For online sellers, digital advertising is not a choice between search ads or display ads, but rather understanding how each of these tools can help generate sales.
The term “search advertising” describes placing ads on a search engine results page. Search ads target specific keywords and seek to capture potential customers intent on finding some piece of information or, perhaps, a product.
In this context, “display advertising” refers to visual ads placed on third-party websites. Display ads target either individuals or groups, based on factors such as behavior and demographics.
Both search and display ads can help an ecommerce business reach potential customers, boost site traffic, and earn more sales. But each method has its strengths.
When a shopper goes to Google or Bing and searches for “best running shoe for men over 40,” that shopper is intent to either research or purchase running shoes.
A search ad targeting this phrase and leading to a running-shoe landing page optimized for the ad may well result in an ecommerce sale.
In this scenario, the search ad “pulled” the shopper in. He was already intent on finding running shoes. The ad simply addressed that intent.
This ability to target customer intent means search ads may work better as an advertising foundation rather than as a way to promote sales or events.
Thus a good use of search advertising would be ad group targeting, for example, “running shoes for men over 40.” This ad group and its very specific landing page could run year around. The ad would attract shoppers will a very specific goal.
It would make less sense to use a search ad for something like “all shoes on sale” since this broad offer may not match customer intent. If a running shoe doesn’t provide the comfort a male over 40 needs, he is likely not that interested at any price.
For ecommerce marketers, consider:
- Purchasing search advertising as part of a broader foundation.
- Focusing on your highest converting products first.
- Using single-word ad groups so that your ad copy is very focused on customer intent.
- Creating an optimized landing page for each ad group.
This last point about landing page optimization is especially important. An optimized landing page may give your ad a better quality score, meaning you can win better ad positions with a relatively lower bid. A relevant landing page could also lead to a better conversion rate.
Display advertising pushes potential customers (who may be in the midst of some other task) toward an ecommerce site.
Imagine a potential customer who is reading an article about fitness for men in their forties. The article page includes a display ad promoting running and offering to help find the most comfortable running shoes.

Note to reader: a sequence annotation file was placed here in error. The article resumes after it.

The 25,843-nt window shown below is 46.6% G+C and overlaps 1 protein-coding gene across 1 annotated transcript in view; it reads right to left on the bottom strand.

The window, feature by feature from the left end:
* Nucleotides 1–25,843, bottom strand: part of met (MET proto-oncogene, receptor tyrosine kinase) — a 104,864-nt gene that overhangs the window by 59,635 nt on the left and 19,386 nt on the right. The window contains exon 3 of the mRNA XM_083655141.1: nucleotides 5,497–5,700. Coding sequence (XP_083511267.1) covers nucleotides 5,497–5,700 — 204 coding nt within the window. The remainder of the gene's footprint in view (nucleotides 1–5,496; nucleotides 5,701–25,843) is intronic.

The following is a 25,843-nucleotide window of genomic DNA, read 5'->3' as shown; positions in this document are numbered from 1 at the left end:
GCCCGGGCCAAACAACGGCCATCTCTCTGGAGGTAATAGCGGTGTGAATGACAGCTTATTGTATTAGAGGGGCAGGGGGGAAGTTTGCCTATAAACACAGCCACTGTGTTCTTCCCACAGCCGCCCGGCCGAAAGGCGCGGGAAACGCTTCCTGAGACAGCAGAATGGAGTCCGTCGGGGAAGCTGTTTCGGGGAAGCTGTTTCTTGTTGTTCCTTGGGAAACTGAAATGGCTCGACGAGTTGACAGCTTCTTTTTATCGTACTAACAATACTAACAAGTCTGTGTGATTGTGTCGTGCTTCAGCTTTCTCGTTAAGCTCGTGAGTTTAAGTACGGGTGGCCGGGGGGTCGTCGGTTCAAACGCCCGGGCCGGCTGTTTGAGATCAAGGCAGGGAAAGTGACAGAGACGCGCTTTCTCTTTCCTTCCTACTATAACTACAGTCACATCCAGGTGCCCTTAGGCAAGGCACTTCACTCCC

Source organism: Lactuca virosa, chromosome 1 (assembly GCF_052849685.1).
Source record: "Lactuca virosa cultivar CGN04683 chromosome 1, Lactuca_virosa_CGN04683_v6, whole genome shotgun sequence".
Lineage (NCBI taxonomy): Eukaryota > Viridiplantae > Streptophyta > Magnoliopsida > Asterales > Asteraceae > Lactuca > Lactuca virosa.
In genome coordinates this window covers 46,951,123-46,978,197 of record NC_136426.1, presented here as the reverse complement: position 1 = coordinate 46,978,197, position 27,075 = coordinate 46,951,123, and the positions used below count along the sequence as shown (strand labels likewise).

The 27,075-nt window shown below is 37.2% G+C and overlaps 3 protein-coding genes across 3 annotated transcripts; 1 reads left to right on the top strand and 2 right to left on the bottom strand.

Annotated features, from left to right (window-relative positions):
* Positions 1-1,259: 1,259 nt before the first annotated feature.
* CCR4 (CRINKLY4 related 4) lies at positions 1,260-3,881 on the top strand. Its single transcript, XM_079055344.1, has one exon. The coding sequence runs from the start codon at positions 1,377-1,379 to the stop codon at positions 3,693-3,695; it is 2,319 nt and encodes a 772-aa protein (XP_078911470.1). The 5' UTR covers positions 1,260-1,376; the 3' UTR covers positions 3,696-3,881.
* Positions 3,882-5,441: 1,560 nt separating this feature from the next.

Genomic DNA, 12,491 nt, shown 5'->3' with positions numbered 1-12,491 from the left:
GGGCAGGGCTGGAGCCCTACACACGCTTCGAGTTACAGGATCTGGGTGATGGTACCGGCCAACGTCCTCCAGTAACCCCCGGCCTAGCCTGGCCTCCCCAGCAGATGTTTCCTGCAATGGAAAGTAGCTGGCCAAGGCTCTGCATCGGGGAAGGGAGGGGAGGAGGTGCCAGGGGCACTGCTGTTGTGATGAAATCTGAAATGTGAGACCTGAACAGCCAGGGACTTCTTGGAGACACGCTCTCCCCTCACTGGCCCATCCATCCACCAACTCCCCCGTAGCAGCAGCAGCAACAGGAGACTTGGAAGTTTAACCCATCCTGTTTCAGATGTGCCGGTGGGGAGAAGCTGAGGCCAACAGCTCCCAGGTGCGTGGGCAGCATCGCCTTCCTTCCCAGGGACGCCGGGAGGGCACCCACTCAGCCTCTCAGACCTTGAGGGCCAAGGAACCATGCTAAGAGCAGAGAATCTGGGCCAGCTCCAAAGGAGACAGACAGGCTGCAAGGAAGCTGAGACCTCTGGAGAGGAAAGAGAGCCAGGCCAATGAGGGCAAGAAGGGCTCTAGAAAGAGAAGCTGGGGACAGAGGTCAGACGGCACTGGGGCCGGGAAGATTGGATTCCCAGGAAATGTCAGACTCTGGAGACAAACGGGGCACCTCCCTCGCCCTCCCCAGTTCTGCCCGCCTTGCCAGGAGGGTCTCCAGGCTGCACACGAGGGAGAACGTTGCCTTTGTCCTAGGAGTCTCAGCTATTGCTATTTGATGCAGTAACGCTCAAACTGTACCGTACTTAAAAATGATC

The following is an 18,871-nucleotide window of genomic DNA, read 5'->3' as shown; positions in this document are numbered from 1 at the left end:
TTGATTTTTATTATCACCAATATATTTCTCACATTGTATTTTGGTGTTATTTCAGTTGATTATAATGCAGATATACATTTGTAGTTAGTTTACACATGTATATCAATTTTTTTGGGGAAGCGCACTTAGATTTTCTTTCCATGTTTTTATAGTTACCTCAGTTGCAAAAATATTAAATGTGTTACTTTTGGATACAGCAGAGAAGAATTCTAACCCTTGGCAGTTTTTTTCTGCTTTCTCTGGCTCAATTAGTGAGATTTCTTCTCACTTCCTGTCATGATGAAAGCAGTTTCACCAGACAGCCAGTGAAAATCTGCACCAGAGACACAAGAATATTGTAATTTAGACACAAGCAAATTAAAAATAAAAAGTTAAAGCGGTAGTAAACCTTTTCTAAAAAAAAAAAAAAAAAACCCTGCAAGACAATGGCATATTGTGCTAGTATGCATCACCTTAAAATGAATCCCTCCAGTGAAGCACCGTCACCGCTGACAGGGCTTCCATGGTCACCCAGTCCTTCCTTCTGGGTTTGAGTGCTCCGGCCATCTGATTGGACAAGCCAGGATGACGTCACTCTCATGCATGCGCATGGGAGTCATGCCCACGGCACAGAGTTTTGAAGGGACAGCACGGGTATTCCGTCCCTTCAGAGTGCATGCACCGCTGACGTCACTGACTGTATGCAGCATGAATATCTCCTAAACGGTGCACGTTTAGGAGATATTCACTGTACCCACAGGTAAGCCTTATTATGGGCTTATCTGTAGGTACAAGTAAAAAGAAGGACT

The reader was, at first, focused on the article, but the ad pushed him toward an optimized landing page meant to convince him that running would improve his health and that a particular shoe would make running more comfortable.
Display ads try to show the proper message to the right person at the best time. A display ad is always an interruption, but if well-timed and relevant, it can be a positive interruption that will lead to a sale and a happy customer.
For ecommerce marketing, there are a couple of campaign types that make sense for display ads.
Retargeting. First, use display ads for retargeting. Retargeting, or remarketing as it is sometimes called, is the practice of reminding shoppers about a particular product or offer.
Imagine a shopper who visited on an online store and looked at a specific pair of running shoes. This shopper then left without completing the purchase. A retargeting campaign would show display ads to this shopper (featuring the running shoe he had considered, or similar) when he visits other websites.
Retargeting, like search advertising, is foundational, meaning an ecommerce business should probably have retargeting campaigns running all the time. Finally, retargeting will require the use of an advertising network capable of tracking site visitors.
Promotions and offers. Next, use display advertising to promote specific sales events or offers.
An online store that has all running shoes on sale might want to use display ads to promote the event. Or that same online shop might have just introduced a new line of running shoes, and it wants to promote the shoes to potential customers.
For this sort of campaign, an ecommerce marketer will have a few ways to target shoppers.
- Site demographics. Place display ads on websites with favorable demographics.
- Page topics. Place display ads based on the topic of a specific page.
- Keywords. Place display ads based keyword phrases within a given web page.
- Affinity audiences. Place display ads aimed at users who are similar to your customers.
Display ads promoting specific offers or events are probably not something an ecommerce business would run all the time. Rather, these sorts of ads are employed within a specific date range to accomplish a specific goal.